It was an educational afternoon. I learned that being on the receiving end of a pitching event is much less nerve-racking but much more wearing than being the one doing the pitches, because no sooner is one brief pitching session finished than someone arrives for the next one. I met about forty people, some of them authors with interesting concepts that I was happy to hear about. But to my surprise, almost no one who pitched me used what I've found to be the most powerful tool in these settings.

That tool is asking questions.

All of the people who pitched gave a description of their product or concept and why they thought it would appeal to the readership of this column, and then they waited to hear what I thought about it. None of them asked what kinds of stories I was looking for or what kinds of topics appealed most to my readers.
     Admittedly, they had only a very short time (less than three minutes!) to sell me on their ideas, and I'm sure they thought there wasn't much time for back-and-forth. But even in the shortest of pitch sessions, asking questions is a powerful and smart thing to do. Here's why:

1. You'll break the pattern of endless pitching.

A rhythm develops when you step or sit in front of someone and launch right into a spiel. Pausing to ask a question or two breaks that pattern in a good way and gives the person you're pitching a short breather from the onslaught of sales pitches. And because so few people think to ask questions in this setting, your pitch session is likely to stick in your prospect's memory.

2. You'll engage your potential customer.

"The sexiest sentence in the world is: 'Talk to me.'" A colleague of mine with a very successful track record from pitching events told me this once, and it's really stuck with me. Asking people what they want shows that you care about what they want. And most people are more open to transacting when they feel cared about.

3. You can better match the prospect's needs.

Years ago, I met with an editor from CreditCards.com at a pitching event. I had a set of pitches about the credit card industry all ready to go, but early in the conversation, I asked the editor what she was looking for. The answer surprised me: offbeat and unusual topics.
    I didn't have one of those prepared, but I had recently been given a debit card that my bank printed while I waited and that had no raised letters or numbers. I pulled it out of my handbag and showed it to her, and asked if she'd be interested in a piece on these weird flat debit cards. She was, and her company has been a regular client ever since. If I hadn't asked, I wouldn't have known to pitch that topic and might never have landed that first assignment.

4. You won't seem in a rush to make a sale.

Veterans of pitching events all know it's extremely rare for a deal to be completed in a meeting just a few minutes long. Your objective should be to make a connection, one you can follow up later on outside of the hullabaloo of a pitching event. Asking questions signals your intention is to build that relationship rather than just make a quick deal.

5. You'll be better able to continue the conversation.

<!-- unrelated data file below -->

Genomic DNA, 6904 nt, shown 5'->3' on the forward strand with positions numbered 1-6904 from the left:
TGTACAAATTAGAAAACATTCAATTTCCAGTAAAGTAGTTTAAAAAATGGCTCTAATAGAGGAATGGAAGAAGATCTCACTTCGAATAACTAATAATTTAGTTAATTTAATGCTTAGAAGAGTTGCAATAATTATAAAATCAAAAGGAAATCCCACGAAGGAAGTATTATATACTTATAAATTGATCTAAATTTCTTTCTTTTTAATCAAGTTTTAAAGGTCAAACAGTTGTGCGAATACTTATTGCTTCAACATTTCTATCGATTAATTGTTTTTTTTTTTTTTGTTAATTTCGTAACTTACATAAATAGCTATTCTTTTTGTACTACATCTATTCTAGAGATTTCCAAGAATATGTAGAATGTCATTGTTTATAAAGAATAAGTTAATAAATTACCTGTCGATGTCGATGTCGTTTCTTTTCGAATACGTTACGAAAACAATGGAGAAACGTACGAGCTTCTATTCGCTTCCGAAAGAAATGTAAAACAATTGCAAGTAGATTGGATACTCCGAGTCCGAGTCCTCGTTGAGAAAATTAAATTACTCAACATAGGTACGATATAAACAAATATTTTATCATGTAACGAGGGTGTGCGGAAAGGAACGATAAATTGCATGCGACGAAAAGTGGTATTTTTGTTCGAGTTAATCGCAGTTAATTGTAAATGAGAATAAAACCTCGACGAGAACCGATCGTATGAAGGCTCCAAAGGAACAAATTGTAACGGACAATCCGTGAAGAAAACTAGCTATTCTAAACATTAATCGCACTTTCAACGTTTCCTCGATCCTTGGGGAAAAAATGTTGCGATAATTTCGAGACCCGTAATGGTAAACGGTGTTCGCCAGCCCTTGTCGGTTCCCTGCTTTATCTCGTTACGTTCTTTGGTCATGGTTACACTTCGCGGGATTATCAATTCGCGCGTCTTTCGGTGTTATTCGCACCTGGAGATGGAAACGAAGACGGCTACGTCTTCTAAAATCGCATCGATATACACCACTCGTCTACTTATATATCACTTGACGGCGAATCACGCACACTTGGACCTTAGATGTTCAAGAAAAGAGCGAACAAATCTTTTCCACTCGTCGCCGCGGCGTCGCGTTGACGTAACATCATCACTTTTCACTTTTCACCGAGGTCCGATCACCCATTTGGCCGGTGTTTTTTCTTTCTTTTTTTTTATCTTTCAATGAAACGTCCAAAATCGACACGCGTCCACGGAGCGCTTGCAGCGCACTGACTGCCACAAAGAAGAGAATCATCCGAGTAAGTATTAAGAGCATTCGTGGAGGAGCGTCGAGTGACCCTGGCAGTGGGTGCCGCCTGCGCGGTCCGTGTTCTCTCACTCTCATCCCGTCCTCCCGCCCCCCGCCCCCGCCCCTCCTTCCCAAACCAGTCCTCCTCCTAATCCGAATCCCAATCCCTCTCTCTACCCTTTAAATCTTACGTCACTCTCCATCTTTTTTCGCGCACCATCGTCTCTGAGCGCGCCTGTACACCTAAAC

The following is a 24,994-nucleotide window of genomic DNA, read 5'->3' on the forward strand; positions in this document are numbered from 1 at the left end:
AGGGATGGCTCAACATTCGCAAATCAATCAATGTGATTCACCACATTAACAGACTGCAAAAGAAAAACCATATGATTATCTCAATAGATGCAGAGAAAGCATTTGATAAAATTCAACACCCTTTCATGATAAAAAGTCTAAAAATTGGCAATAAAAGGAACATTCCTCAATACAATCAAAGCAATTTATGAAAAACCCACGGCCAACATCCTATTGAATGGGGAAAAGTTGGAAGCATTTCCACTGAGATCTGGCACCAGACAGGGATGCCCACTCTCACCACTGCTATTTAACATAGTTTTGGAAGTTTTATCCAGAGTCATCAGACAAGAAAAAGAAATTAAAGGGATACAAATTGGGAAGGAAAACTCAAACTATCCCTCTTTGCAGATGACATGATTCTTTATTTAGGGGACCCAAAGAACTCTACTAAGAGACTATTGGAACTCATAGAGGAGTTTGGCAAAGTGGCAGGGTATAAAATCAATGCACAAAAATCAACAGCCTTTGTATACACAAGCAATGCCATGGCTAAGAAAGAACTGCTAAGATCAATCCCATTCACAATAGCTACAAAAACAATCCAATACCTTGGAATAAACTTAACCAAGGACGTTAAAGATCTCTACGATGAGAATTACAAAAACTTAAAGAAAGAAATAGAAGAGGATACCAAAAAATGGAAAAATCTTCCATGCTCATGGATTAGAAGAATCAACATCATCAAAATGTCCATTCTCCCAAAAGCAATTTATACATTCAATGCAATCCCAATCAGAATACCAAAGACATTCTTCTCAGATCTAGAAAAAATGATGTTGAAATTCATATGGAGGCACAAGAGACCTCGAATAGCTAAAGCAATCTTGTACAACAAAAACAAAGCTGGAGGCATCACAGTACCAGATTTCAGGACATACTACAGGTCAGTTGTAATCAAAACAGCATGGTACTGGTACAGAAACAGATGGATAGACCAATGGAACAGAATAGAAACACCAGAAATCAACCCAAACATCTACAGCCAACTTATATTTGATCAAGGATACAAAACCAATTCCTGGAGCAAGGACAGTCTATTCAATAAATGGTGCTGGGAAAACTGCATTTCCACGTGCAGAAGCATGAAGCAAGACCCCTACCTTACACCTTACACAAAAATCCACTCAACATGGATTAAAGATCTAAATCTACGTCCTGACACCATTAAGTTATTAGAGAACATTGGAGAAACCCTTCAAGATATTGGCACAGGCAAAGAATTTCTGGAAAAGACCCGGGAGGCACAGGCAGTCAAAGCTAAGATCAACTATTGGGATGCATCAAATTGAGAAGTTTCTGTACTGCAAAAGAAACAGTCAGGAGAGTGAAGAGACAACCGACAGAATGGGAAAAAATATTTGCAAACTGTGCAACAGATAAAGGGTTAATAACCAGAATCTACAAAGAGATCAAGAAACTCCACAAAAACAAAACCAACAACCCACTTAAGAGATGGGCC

If all you've done is pitch your product or idea, then the only follow-up you're able to send is more information or a written sales pitch for that same product or company. Asking questions opens up many new possibilities. If you learn, for instance, that the person you're pitching is interested in some newly released technology, you might send an article on the topic with a note reminding your contact of your meeting. Building that kind of relationship puts you in much better shape to make an eventual sale.

6. You'll gain a competitive edge.

Looking for a way to stand out from the crowd? Many people making pitches try to make an impression with a little schwag or a slickly produced piece of literature. I like schwag as much as the next person, but to be honest, asking questions and getting to know what a prospect really wants will make you stand out much more in that person's mind than a gift of the latest cute gadget. Especially because no one else is doing it.

7. You'll make the pitch about the potential customer or investor, not you.

This is the most important reason to ask questions during a pitching session. You came to the event with one goal in mind--to sell your product or gain investment for your company. But the person sitting across from you has his or her own agenda, which may involve buying products or making investments but is certainly not the same as yours. Asking questions lets you quickly focus your interaction on fulfilling the person's needs, not yours.

And that's the quickest way to make a sale.



First posted: 2 May 2014

Saturday, 16 September 2017

Notes on Notes

Brad Riddell once taught a BFA Thesis Class at USC, which consisted of six very talented men and women, each about twenty-one years old. These writers had been in classes, workshops, and at parties together for three years. Over that time they had dated each other, broken up with each other, fought and loved each other, and at one point, when the script notes started flying, the tension popped and things got personal. He ended class immediately, called his fellow professional writers, other professors, as well as the managers, agents, producers and executives he knew, all in an effort to codify a set of principles for the process of giving and receiving notes.